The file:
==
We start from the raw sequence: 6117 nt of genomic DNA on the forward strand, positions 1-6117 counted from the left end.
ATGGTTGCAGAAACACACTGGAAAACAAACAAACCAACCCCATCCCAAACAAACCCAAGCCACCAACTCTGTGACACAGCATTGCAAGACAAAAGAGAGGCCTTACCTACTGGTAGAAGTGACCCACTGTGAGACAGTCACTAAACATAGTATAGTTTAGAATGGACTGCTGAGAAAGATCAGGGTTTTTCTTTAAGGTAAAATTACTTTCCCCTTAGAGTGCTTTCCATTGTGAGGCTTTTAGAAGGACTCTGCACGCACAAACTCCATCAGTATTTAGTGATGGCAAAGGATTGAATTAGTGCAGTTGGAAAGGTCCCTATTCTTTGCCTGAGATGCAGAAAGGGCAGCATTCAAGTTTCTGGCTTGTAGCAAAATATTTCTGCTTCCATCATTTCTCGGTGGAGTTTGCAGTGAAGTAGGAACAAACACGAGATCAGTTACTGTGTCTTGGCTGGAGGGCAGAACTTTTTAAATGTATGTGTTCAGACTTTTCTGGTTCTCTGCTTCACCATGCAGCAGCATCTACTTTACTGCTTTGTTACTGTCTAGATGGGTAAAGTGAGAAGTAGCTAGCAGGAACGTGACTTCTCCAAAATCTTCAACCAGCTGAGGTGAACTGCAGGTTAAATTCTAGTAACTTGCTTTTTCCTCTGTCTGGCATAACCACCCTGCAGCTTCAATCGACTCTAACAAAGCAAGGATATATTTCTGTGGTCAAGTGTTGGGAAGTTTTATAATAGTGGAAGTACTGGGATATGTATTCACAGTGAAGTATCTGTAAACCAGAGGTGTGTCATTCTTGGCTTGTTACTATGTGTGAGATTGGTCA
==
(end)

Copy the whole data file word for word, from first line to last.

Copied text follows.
We start from the raw sequence: 6117 nt of genomic DNA on the forward strand, positions 1-6117 counted from the left end.
ATGGTTGCAGAAACACACTGGAAAACAAACAAACCAACCCCATCCCAAACAAACCCAAGCCACCAACTCTGTGACACAGCATTGCAAGACAAAAGAGAGGCCTTACCTACTGGTAGAAGTGACCCACTGTGAGACAGTCACTAAACATAGTATAGTTTAGAATGGACTGCTGAGAAAGATCAGGGTTTTTCTTTAAGGTAAAATTACTTTCCCCTTAGAGTGCTTTCCATTGTGAGGCTTTTAGAAGGACTCTGCACGCACAAACTCCATCAGTATTTAGTGATGGCAAAGGATTGAATTAGTGCAGTTGGAAAGGTCCCTATTCTTTGCCTGAGATGCAGAAAGGGCAGCATTCAAGTTTCTGGCTTGTAGCAAAATATTTCTGCTTCCATCATTTCTCGGTGGAGTTTGCAGTGAAGTAGGAACAAACACGAGATCAGTTACTGTGTCTTGGCTGGAGGGCAGAACTTTTTAAATGTATGTGTTCAGACTTTTCTGGTTCTCTGCTTCACCATGCAGCAGCATCTACTTTACTGCTTTGTTACTGTCTAGATGGGTAAAGTGAGAAGTAGCTAGCAGGAACGTGACTTCTCCAAAATCTTCAACCAGCTGAGGTGAACTGCAGGTTAAATTCTAGTAACTTGCTTTTTCCTCTGTCTGGCATAACCACCCTGCAGCTTCAATCGACTCTAACAAAGCAAGGATATATTTCTGTGGTCAAGTGTTGGGAAGTTTTATAATAGTGGAAGTACTGGGATATGTATTCACAGTGAAGTATCTGTAAACCAGAGGTGTGTCATTCTTGGCTTGTTACTATGTGTGAGATTGGTCA